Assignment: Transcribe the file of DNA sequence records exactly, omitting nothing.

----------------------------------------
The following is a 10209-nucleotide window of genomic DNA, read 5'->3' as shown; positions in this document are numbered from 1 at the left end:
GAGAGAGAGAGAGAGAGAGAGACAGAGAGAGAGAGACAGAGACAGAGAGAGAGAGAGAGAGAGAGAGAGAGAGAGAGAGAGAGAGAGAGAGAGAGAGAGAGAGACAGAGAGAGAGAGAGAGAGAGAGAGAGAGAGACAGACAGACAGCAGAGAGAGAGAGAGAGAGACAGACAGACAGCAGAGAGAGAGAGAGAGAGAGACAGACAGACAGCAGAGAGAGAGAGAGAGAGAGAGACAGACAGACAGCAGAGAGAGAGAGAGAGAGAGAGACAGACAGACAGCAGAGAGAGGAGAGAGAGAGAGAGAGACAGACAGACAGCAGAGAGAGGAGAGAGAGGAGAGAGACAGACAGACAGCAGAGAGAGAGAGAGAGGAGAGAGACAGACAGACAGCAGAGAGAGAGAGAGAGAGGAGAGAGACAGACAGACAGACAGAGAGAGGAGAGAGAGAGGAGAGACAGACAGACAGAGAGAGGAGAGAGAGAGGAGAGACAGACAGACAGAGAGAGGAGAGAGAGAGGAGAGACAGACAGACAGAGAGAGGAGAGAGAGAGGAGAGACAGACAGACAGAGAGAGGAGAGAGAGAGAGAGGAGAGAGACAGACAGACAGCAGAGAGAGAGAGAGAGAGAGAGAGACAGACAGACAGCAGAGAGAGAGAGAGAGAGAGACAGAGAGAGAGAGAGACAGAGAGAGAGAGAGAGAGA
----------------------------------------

The following is a 10209-nucleotide window of genomic DNA, read 5'->3' as shown; positions in this document are numbered from 1 at the left end:
GAGAGAGAGAGAGAGAGAGAGACAGAGAGAGAGAGACAGAGACAGAGAGAGAGAGAGAGAGAGAGAGAGAGAGAGAGAGAGAGAGAGAGAGAGAGAGAGAGAGACAGAGAGAGAGAGAGAGAGAGAGAGAGAGAGACAGACAGACAGCAGAGAGAGAGAGAGAGAGACAGACAGACAGCAGAGAGAGAGAGAGAGAGAGACAGACAGACAGCAGAGAGAGAGAGAGAGAGAGAGACAGACAGACAGCAGAGAGAGAGAGAGAGAGAGAGACAGACAGACAGCAGAGAGAGGAGAGAGAGAGAGAGAGACAGACAGACAGCAGAGAGAGGAGAGAGAGGAGAGAGACAGACAGACAGCAGAGAGAGAGAGAGAGGAGAGAGACAGACAGACAGCAGAGAGAGAGAGAGAGAGGAGAGAGACAGACAGACAGACAGAGAGAGGAGAGAGAGAGGAGAGACAGACAGACAGAGAGAGGAGAGAGAGAGGAGAGACAGACAGACAGAGAGAGGAGAGAGAGAGGAGAGACAGACAGACAGAGAGAGGAGAGAGAGAGGAGAGACAGACAGACAGAGAGAGGAGAGAGAGAGAGAGGAGAGAGACAGACAGACAGCAGAGAGAGAGAGAGAGAGAGAGAGACAGACAGACAGCAGAGAGAGAGAGAGAGAGAGACAGAGAGAGAGAGAGACAGAGAGAGAGAGAGAGAGA